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Discussion Starter #1
:angry: :angry: :angry:

Oklahoma is quickly becoming one of the most popular sites for puppy mills and, a few months ago, some excellent legislation was written to put a stop to what is becoming a huge problem in the state.

Unfortunately, the bill died today in the state house:

OKLAHOMA CITY (AP) - Legislation that would regulate so-called puppy mills has died in a state House subcommittee.

The measure died in the House Agriculture and Commerce Subcommittee on Monday when a motion to pass it failed to receive a second.

The bill was authored by Rep. Lee Denney, a veterinarian from Cushing. She says the legislation was designed to promote animal welfare and consumer protection.

Supporters of the bill say it would target unscrupulous breeders that create the threat of disease spreading to both animals and humans as well as fraudulent practices in the sale of pets.

But opponents say state regulations are unnecessary because many are already licensed by the U.S. Department of Agriculture. They also say state regulations could harm the horse, cattle, hog and poultry industries in the future.[/b]
:angry: :angry: :angry:
 

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Biscuit-I don't know if you've been following my posts in the Politics Forum on whart is going on in Pennsylvania regarding legislation aimed at shutting down the puppymills:

To summarize: sportsmen's groups and some small kennel owners have objected to the pending legislation saying it would hurt them- it looks like the proposals are back on the drawing board- in the meantime, Gov. Rendell who is backing the effort to shut down the mills has stepped up enforcement. I'll keep posting about the Pa. situation as it unfolds, and will post a link to the new proposals when they are put forth-

I would be interested to hear if the fight will continue in Oklahoma past this failed attempt.

In Pa., the fact that the governor wants the mills shut down is a huge help in this battle-
 

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This is very sad news. I've been following the OK bill and had hopes that the legislators would do the right thing. Guess the money from the millers is too much of a temptation.

I get so mad when they use the excuse that the USDA already regulates these mills. What a bunch of bs. A mill might be visited once a year and the USDA doesn't do much beyond write reports.

So many good people in OK are supporting this leglislation - I am sure they will keep trying.
 

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It is very difficult/impossible to craft legislation to regulate puppymills with out having some adverse effect on hobby breaders, and hunting packs. Especial when a lot of the initial legislation is put forth by groups like PETA and HSUS that would like to see all breeding and animal being kept as pets be abolished in the first place. They use such legislation in the guise to regulate puppymills knowing full well it effect much more than just that.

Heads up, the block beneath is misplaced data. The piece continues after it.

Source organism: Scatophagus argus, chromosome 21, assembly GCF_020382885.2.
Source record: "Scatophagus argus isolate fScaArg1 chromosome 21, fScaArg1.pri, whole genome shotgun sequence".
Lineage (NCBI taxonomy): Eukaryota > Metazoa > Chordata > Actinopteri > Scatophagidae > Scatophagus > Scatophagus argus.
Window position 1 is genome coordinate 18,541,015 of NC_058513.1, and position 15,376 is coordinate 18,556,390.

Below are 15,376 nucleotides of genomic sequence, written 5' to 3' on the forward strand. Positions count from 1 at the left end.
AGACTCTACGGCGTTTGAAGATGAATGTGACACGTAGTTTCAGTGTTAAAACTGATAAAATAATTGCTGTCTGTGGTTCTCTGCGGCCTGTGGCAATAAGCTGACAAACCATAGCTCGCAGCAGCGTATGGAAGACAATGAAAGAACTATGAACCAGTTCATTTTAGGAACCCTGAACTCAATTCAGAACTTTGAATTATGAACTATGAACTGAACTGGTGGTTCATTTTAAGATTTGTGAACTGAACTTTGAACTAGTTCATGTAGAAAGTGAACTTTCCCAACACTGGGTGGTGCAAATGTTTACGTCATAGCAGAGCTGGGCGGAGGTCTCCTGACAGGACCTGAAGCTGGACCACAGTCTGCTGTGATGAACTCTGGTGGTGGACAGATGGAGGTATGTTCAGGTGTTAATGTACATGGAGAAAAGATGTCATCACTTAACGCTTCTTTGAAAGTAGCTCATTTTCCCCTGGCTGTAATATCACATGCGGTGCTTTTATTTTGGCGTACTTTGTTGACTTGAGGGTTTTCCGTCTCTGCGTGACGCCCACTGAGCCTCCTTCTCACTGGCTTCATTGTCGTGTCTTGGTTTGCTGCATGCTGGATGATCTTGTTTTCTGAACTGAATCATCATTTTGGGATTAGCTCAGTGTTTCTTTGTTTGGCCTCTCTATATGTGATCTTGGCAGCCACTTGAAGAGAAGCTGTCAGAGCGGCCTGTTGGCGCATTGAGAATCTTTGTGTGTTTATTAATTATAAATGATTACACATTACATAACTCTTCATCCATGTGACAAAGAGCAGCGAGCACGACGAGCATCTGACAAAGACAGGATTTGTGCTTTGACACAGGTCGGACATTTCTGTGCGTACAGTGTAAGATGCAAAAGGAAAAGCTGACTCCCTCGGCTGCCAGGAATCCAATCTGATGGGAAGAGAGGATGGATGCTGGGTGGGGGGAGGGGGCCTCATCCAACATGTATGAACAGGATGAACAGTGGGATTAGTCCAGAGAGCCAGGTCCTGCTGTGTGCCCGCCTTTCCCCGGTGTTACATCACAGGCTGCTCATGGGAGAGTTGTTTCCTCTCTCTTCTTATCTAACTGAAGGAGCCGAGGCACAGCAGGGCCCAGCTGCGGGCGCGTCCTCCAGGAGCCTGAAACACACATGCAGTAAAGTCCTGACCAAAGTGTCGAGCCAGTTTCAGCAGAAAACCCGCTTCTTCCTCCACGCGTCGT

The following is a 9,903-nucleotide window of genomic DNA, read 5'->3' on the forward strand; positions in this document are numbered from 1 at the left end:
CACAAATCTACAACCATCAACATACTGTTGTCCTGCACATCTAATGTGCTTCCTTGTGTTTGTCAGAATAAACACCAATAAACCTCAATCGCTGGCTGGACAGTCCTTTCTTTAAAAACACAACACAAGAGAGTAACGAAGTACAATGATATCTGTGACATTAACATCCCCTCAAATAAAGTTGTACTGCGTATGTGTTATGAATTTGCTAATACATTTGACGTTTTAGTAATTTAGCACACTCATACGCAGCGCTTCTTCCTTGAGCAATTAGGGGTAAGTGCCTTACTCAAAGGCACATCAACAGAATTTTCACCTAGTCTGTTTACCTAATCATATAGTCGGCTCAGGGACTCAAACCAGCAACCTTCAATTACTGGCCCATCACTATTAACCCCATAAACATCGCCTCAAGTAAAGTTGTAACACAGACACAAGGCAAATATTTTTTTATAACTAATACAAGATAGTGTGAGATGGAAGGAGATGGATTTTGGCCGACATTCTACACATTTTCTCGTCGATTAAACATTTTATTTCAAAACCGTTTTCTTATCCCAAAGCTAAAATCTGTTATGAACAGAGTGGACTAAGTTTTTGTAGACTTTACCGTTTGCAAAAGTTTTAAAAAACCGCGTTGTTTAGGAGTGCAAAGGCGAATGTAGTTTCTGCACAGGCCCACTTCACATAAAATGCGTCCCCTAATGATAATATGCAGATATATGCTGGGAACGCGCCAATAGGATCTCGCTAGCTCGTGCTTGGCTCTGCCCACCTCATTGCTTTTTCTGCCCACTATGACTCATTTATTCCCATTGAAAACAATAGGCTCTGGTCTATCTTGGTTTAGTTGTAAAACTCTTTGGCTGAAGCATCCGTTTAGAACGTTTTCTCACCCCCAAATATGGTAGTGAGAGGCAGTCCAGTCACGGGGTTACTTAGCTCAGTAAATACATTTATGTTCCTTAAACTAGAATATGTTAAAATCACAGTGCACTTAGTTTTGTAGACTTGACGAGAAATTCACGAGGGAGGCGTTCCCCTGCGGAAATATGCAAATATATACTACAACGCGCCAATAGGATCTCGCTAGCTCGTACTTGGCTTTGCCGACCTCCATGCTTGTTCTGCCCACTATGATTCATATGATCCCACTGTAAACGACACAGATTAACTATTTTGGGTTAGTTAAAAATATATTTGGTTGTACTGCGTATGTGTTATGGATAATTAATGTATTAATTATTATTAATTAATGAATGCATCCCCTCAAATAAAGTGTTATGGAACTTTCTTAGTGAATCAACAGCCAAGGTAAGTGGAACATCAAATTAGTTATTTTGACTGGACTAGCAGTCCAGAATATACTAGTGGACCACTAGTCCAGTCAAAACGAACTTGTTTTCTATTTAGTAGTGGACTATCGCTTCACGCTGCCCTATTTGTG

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Many of these new regulations are written by people who don't have a clue about hunting dogs, sled dogs or any activity involving dogs. It is very difficult to define the difference between puppy mills and some of the legitimate breeders.
Just because a man has 20 beagles, don't label him a puppy mill. I will admit that the beagles are not pampered, but they are kept in good, clean conditions with adequate food shelter and medical care.
One proposed law from Philadelphia would ban the use of logging chain for use on dogs. No definintion fo logging chain. That was most likely written as a show for the locals.
Another would ban keeping dogs on wire. Most hunting beagles are in kennels with at least partial wire floor. Easier to clean, and the dogs have no problem with wire. the bill was meant to stop puppy mill operations where the cages are stacked and waste can drop down on the lower dog.
Most states already have laws that could be used to control puppy mills, but lack manpower to enforce them. new laws will not help,if they also are not enforced
I would suggest you check the details of these bills before you decide if they are realistic or not. One bill required a run of about 100 sq. foot-- same size for a papillion or an Irish wolf hound. One required a certain amount of shade for the dog, but the shadow of the dog house didn't count. one bill would ban any home medical treatment -- no flea and tick control, no tooth brushing, no pills of any kind.
 

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It is very difficult/impossible to craft legislation to regulate puppymills with out having some adverse effect on hobby breaders, and hunting packs.[/b]
Very true- that's why the proposed legislation is going back to the drawing board in Pa.

Especial when a lot of the initial legislation is put forth by groups like PETA and HSUS that would like to see all breeding and animal being kept as pets be abolished in the first place. They use such legislation in the guise to regulate puppymills knowing full well it effect much more than just that.[/b]
This is not the case with what is going on in Pa.- here in Lancster County (the "Puppymill Capitol of the East Coast") we just have a horrendous problem that we'd like to eliminate. A lot of the folks(like me) supporting new legislation to regulate the puppymills respect the hunting culture here and don't want new legislation to impact sportsmen or small breeders.

Revisons to the original proposals are being worked on now- I'll keep posting in the Politics Forum as this unfolds-
 

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Discussion Starter #7
Then maybe hunters need to get themselves involved in the legislation - and *not* to shut it down.

Look, I'm surrounded by hunters and hunting dogs here. While the rest of you all were running for the subway or whatever this morning, I was greeted by three hunters in an old pickup with hounds in the back passing my place when I walked out to leave for the day.

Everyone here has beagles or coonhounds or (God forbid) *Jack Russell Terriers* ::shudder::, and there's guns going off day and night.